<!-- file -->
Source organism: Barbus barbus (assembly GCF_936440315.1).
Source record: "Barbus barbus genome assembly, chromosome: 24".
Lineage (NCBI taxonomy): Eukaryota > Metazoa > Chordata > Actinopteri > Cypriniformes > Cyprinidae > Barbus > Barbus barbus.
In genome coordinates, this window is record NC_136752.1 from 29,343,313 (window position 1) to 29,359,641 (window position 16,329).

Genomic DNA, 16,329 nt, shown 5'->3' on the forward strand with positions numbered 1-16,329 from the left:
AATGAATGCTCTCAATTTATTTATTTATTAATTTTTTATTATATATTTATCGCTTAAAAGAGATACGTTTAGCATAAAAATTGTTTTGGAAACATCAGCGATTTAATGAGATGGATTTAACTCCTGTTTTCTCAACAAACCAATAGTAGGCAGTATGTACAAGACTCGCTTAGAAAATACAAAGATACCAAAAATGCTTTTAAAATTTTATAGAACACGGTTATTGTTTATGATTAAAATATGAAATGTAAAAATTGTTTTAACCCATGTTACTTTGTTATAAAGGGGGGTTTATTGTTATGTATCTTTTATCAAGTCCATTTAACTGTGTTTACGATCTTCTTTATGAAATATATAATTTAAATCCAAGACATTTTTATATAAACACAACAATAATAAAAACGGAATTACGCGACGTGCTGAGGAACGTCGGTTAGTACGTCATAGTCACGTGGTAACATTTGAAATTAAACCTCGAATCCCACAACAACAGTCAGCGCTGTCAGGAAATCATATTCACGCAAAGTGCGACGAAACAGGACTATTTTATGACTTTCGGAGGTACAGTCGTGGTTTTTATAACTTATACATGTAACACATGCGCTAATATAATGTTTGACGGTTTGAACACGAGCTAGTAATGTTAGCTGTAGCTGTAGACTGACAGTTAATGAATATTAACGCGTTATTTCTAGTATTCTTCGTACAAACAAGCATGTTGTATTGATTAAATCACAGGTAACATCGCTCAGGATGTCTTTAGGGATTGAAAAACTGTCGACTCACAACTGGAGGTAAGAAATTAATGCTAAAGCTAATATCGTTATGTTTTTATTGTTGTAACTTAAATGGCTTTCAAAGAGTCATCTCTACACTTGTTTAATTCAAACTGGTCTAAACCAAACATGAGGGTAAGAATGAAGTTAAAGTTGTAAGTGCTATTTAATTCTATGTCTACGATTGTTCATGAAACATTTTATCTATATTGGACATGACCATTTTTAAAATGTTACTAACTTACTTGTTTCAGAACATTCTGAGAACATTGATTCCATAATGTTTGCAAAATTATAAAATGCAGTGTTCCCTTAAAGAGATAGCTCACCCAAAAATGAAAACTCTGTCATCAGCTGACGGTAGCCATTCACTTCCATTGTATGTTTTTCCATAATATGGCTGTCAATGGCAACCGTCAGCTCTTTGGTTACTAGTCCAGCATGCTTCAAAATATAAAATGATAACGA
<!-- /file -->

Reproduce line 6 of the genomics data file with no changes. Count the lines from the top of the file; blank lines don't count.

AATGAATGCTCTCAATTTATTTATTTATTAATTTTTTATTATATATTTATCGCTTAAAAGAGATACGTTTAGCATAAAAATTGTTTTGGAAACATCAGCGATTTAATGAGATGGATTTAACTCCTGTTTTCTCAACAAACCAATAGTAGGCAGTATGTACAAGACTCGCTTAGAAAATACAAAGATACCAAAAATGCTTTTAAAATTTTATAGAACACGGTTATTGTTTATGATTAAAATATGAAATGTAAAAATTGTTTTAACCCATGTTACTTTGTTATAAAGGGGGGTTTATTGTTATGTATCTTTTATCAAGTCCATTTAACTGTGTTTACGATCTTCTTTATGAAATATATAATTTAAATCCAAGACATTTTTATATAAACACAACAATAATAAAAACGGAATTACGCGACGTGCTGAGGAACGTCGGTTAGTACGTCATAGTCACGTGGTAACATTTGAAATTAAACCTCGAATCCCACAACAACAGTCAGCGCTGTCAGGAAATCATATTCACGCAAAGTGCGACGAAACAGGACTATTTTATGACTTTCGGAGGTACAGTCGTGGTTTTTATAACTTATACATGTAACACATGCGCTAATATAATGTTTGACGGTTTGAACACGAGCTAGTAATGTTAGCTGTAGCTGTAGACTGACAGTTAATGAATATTAACGCGTTATTTCTAGTATTCTTCGTACAAACAAGCATGTTGTATTGATTAAATCACAGGTAACATCGCTCAGGATGTCTTTAGGGATTGAAAAACTGTCGACTCACAACTGGAGGTAAGAAATTAATGCTAAAGCTAATATCGTTATGTTTTTATTGTTGTAACTTAAATGGCTTTCAAAGAGTCATCTCTACACTTGTTTAATTCAAACTGGTCTAAACCAAACATGAGGGTAAGAATGAAGTTAAAGTTGTAAGTGCTATTTAATTCTATGTCTACGATTGTTCATGAAACATTTTATCTATATTGGACATGACCATTTTTAAAATGTTACTAACTTACTTGTTTCAGAACATTCTGAGAACATTGATTCCATAATGTTTGCAAAATTATAAAATGCAGTGTTCCCTTAAAGAGATAGCTCACCCAAAAATGAAAACTCTGTCATCAGCTGACGGTAGCCATTCACTTCCATTGTATGTTTTTCCATAATATGGCTGTCAATGGCAACCGTCAGCTCTTTGGTTACTAGTCCAGCATGCTTCAAAATATAAAATGATAACGA